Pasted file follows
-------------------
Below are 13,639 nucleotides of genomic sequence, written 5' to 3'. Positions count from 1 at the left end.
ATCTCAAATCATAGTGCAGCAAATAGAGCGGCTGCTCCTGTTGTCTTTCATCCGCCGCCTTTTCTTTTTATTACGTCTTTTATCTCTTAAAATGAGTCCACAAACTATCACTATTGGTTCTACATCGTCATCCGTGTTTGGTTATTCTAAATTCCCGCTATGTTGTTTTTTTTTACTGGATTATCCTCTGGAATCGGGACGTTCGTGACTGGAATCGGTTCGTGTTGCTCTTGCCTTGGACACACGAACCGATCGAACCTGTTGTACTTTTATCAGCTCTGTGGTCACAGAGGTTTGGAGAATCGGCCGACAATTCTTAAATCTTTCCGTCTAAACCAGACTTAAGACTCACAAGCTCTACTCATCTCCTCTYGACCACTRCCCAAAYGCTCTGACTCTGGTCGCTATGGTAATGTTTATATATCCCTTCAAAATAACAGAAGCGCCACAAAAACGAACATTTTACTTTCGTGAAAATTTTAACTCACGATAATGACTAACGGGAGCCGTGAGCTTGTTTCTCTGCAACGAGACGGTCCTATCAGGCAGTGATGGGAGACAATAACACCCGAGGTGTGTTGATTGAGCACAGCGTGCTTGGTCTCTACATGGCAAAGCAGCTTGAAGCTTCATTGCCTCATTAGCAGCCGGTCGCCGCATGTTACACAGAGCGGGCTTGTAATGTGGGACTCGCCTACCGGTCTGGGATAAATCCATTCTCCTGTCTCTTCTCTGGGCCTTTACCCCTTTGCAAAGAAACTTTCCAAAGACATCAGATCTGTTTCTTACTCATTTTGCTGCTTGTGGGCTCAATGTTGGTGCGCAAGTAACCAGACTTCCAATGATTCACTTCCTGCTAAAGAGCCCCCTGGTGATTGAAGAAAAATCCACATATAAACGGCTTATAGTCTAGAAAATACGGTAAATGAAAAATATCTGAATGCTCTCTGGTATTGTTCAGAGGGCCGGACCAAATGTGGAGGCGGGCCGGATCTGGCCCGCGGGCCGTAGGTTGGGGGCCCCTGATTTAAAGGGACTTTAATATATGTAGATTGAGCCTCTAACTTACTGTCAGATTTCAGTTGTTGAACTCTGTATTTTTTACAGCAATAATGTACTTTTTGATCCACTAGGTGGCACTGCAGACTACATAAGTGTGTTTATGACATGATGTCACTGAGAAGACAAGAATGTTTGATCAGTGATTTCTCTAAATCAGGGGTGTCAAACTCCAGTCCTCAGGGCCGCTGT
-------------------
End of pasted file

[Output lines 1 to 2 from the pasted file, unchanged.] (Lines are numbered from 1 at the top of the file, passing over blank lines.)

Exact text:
Below are 13,639 nucleotides of genomic sequence, written 5' to 3'. Positions count from 1 at the left end.
ATCTCAAATCATAGTGCAGCAAATAGAGCGGCTGCTCCTGTTGTCTTTCATCCGCCGCCTTTTCTTTTTATTACGTCTTTTATCTCTTAAAATGAGTCCACAAACTATCACTATTGGTTCTACATCGTCATCCGTGTTTGGTTATTCTAAATTCCCGCTATGTTGTTTTTTTTTACTGGATTATCCTCTGGAATCGGGACGTTCGTGACTGGAATCGGTTCGTGTTGCTCTTGCCTTGGACACACGAACCGATCGAACCTGTTGTACTTTTATCAGCTCTGTGGTCACAGAGGTTTGGAGAATCGGCCGACAATTCTTAAATCTTTCCGTCTAAACCAGACTTAAGACTCACAAGCTCTACTCATCTCCTCTYGACCACTRCCCAAAYGCTCTGACTCTGGTCGCTATGGTAATGTTTATATATCCCTTCAAAATAACAGAAGCGCCACAAAAACGAACATTTTACTTTCGTGAAAATTTTAACTCACGATAATGACTAACGGGAGCCGTGAGCTTGTTTCTCTGCAACGAGACGGTCCTATCAGGCAGTGATGGGAGACAATAACACCCGAGGTGTGTTGATTGAGCACAGCGTGCTTGGTCTCTACATGGCAAAGCAGCTTGAAGCTTCATTGCCTCATTAGCAGCCGGTCGCCGCATGTTACACAGAGCGGGCTTGTAATGTGGGACTCGCCTACCGGTCTGGGATAAATCCATTCTCCTGTCTCTTCTCTGGGCCTTTACCCCTTTGCAAAGAAACTTTCCAAAGACATCAGATCTGTTTCTTACTCATTTTGCTGCTTGTGGGCTCAATGTTGGTGCGCAAGTAACCAGACTTCCAATGATTCACTTCCTGCTAAAGAGCCCCCTGGTGATTGAAGAAAAATCCACATATAAACGGCTTATAGTCTAGAAAATACGGTAAATGAAAAATATCTGAATGCTCTCTGGTATTGTTCAGAGGGCCGGACCAAATGTGGAGGCGGGCCGGATCTGGCCCGCGGGCCGTAGGTTGGGGGCCCCTGATTTAAAGGGACTTTAATATATGTAGATTGAGCCTCTAACTTACTGTCAGATTTCAGTTGTTGAACTCTGTATTTTTTACAGCAATAATGTACTTTTTGATCCACTAGGTGGCACTGCAGACTACATAAGTGTGTTTATGACATGATGTCACTGAGAAGACAAGAATGTTTGATCAGTGATTTCTCTAAATCAGGGGTGTCAAACTCCAGTCCTCAGGGCCGCTGT